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Big News! Doug Wright Award Nomination, TCAF, Past Talks, Catch-up, and So On



So! I haven’t updated in about a thousand years, so this is going to be a bit of a big one, from most recent and pressing to least recent. I am incredibly ecstatic to announce that my book Witchbody has been nominated for the 2016 Doug Wright Spotlight Award! It is such a big honour that I honestly can’t even begin to comprehend; the other nominees include a lot of my heroes and folks whose work I really admire. I’ve done a brief interview about it on York University’s YFile, and OCADU kindly made mention of my nomination as well. If you want to come check out the awards event itself, it’s on the evening of Saturday, May 14, from 8-10 PM, in the Forest Hill Ballroom at the Toronto Marriott Bloor Yorkville Hotel (90 Bloor St. E.). For more information, check out the Facebook event page.


TCAF (the Toronto Comic Arts Festival) is also happening on the weekend of Saturday, May 14 and Sunday, May 15. I’ll have a table so you should definitely come say hello; it’ll be the 3rd or 4th time I’ve tabled (honestly can’t remember), but the first time I’ve tabled outside of the Wowee Zonk Small Press room. It’s at the Toronto Reference Library (Bloor & Yonge) from 9-5 on Saturday and 10-5 on Sunday. As of this writing I only have 99 copies left of the first edition of Witchbody and am in the process of ordering up a second edition, so act fast if you want to snag your copy before pre-ordering starts! I’ve finally set up an online ordering system, so if you’d like your copy of Witchbody shipped directly to your home you can order online here, with Paypal. Otherwise, try your luck at TCAF! Here is a map of where I will be, on the second floor:


I’ve also done a bunch of talks lately, most recently at the Navigating the Metamodern conference (otherwise known as the 15th Annual Art History Graduate Symposium) on March 19, 2016. It was such a fantastic event, I had a blast! The notion of ‘metamodern’ is actually super neat; here’s a little blurb from the conference’s Call for Proposals:

Metamodernism is not characterized by oppositions or polarities, but rather explores the possibility of oscillating between perspectives, of existing in a liminal state and finding empowerment in that uncertainty. In the arts, this has reintroduced a space for a discussion of the sublime, affect, and materiality alongside theoretical models such as Speculative Realism and Object Oriented Ontologies.

I presented a talk called Drawing Magical Bodies and Teaching Occult Ontologies in ‘Witchbody’. I’d presented this for the first time in February of this year, also at an art history conference at McGill in Montreal. That conference was called Magic: Between Embodiment and Ontology, and was also super fun, but I have to say I have such a soft spot for the Metamodern conference. I really loved the way each speaker took up the challenge of the CFP, and appreciated how receptive everyone was to my work. Here’s a blurb from my abstract:

I examine why magic is unique, how it can teach, and what it can teach about other-than-human bodies that constitute ‘environment’. Witchcraft makes available an ontology that does not view any beings as exploitable or disposable, and can have powerful repercussions in how human bodies interact with other-than-human bodies. Complicating the simple idea of the performance of magical rituals, I also look at the materiality of magical books as a way of materializing occult ontologies. This comic book is both about witchcraft and an act of witchcraft. The format of the work is inspired both by study of practitioner-made talismanic books (both about spirits and containing spirits). This talk is about the theory within the work, the process of its creation, and artistic production as philosophical labour.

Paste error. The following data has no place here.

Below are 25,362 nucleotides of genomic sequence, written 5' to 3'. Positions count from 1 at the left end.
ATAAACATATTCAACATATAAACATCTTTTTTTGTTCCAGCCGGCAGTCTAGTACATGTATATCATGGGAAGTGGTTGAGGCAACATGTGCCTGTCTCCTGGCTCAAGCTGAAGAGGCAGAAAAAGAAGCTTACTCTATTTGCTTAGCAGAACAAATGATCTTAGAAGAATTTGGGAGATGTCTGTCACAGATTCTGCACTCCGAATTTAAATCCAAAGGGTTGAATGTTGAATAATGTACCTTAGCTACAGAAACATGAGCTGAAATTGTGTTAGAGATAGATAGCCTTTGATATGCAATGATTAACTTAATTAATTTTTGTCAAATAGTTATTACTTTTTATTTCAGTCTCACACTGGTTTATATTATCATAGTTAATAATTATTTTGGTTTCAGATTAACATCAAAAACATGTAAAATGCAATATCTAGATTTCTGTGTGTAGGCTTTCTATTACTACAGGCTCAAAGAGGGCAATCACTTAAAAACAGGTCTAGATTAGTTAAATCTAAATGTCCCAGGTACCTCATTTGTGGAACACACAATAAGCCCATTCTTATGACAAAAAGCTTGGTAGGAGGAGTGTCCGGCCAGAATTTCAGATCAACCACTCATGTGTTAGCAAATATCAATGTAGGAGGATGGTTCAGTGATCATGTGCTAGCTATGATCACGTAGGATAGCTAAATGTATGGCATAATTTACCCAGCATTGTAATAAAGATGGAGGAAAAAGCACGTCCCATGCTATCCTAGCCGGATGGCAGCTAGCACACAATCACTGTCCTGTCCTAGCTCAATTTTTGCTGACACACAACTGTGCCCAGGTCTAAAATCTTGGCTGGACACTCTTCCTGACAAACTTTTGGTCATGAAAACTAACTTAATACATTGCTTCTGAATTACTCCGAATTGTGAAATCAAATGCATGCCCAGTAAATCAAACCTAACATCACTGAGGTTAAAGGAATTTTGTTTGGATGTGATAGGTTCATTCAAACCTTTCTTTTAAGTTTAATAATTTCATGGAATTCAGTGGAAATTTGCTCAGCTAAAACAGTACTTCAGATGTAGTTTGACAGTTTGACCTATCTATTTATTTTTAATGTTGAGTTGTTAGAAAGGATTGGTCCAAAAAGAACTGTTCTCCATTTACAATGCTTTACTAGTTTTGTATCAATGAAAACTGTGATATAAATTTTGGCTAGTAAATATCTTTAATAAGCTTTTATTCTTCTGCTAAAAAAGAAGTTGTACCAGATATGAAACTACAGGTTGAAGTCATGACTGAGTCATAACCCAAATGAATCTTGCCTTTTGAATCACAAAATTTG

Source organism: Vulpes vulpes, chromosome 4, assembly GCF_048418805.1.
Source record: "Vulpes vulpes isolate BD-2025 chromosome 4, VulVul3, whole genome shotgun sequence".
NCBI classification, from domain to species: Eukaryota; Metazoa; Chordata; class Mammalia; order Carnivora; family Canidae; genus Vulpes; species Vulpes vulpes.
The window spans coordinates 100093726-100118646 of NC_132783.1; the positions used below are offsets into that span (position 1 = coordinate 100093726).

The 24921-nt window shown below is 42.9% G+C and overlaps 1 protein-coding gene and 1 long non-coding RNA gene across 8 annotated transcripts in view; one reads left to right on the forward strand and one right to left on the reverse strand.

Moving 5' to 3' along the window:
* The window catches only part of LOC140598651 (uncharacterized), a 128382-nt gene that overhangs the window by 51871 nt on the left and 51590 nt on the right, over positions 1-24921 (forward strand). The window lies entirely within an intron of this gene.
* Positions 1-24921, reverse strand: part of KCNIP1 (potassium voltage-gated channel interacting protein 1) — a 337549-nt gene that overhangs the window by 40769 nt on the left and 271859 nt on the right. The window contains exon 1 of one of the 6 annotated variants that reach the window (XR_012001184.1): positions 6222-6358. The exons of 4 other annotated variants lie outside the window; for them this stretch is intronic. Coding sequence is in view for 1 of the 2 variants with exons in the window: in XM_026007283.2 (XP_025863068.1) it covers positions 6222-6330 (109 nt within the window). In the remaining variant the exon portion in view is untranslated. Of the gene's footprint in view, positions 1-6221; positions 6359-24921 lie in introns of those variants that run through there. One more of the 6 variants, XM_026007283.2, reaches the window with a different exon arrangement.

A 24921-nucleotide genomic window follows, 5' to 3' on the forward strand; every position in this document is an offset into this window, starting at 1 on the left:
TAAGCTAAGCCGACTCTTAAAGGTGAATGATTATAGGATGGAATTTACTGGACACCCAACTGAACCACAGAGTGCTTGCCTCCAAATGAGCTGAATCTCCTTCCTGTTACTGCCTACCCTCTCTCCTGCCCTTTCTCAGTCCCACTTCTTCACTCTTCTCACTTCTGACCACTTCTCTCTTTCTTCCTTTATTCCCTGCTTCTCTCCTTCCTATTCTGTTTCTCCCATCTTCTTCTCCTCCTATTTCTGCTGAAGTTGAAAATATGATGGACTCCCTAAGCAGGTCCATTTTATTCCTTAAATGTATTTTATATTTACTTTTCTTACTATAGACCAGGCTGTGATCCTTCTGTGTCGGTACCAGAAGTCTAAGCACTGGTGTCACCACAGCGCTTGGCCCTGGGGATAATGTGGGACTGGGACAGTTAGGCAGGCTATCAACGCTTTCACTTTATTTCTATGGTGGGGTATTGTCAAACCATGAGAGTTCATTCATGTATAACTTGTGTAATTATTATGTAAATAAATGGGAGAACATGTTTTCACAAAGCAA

I also had the incredible privilege of giving an hour long lecture and Q&A session at an amazing evening at 8-11 here in Toronto, back on March 10 (photo above). The event was called The Practical Application of the Occult in Music and Art, and shared the bill with the inimitable Edward Mason, with music by SINS and a performance by Rosemary Stehlik. I spoke a bit about my own illustration and book arts work and how the occult has figured into both my work process and content, and I had a fabulous time answering some really amazing nitty gritty questions from the audience. It’s really fun to answer explicit questions about technique, where I can really get into the mechanics of what I do and why I do it in a rigorous way.

Programs for RISD

Back in November (of 2015) I road-tripped to the Rhode Island School of Design (RISD) in Providence, Rhode Island for the 6th Annual Illustration Research Symposium. It was fucking awesome. The theme was Illustrator as Public Intellectual, about which I have a lot to say. If you’re interested in applying to get involved in the 7th Symposium this November, you can check out the CFP by clicking here. The theme is ‘Shaping the View’ and understanding landscape in conjunction with illustration.

Here I am with the amazing Gary Powell, one of my favourite folks I met at the Symposium. His talk was incredibly inspiring (high-energy, amazing work, and a lot of fascinating insights about teaching) and he was just a really cool, approachable guy. If you’re interested in an illustrated (with drawings and photos!) summation of the conference, Jamie Hogan put up a great blog post about it, which includes a super great illustration of yours truly, as well as a photo of one of the slides in my presentation.